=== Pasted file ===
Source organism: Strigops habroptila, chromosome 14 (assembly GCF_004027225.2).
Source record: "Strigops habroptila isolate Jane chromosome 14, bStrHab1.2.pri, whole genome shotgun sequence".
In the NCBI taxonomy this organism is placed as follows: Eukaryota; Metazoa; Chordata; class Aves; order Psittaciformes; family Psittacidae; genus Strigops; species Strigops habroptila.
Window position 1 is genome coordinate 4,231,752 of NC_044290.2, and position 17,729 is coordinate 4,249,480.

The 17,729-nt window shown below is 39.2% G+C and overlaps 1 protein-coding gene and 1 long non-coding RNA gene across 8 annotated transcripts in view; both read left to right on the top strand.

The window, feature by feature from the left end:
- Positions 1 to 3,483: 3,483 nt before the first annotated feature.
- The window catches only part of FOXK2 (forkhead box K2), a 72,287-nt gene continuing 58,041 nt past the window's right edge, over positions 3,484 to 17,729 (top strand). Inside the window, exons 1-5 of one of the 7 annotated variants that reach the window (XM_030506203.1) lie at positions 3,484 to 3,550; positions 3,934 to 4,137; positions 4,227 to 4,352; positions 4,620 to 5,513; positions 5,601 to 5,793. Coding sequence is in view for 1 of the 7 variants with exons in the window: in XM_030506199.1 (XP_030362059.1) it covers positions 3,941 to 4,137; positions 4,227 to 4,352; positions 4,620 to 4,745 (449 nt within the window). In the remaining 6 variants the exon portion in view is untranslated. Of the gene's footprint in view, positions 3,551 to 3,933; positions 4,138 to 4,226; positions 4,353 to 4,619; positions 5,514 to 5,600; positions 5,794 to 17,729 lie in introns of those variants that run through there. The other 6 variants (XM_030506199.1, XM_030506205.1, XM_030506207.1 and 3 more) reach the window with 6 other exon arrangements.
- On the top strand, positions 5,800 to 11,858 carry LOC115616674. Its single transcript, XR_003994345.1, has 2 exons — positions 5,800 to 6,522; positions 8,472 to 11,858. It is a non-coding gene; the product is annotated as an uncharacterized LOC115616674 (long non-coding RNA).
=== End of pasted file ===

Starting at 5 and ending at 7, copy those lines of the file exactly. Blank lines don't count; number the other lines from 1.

The 17,729-nt window shown below is 39.2% G+C and overlaps 1 protein-coding gene and 1 long non-coding RNA gene across 8 annotated transcripts in view; both read left to right on the top strand.

The window, feature by feature from the left end:
- Positions 1 to 3,483: 3,483 nt before the first annotated feature.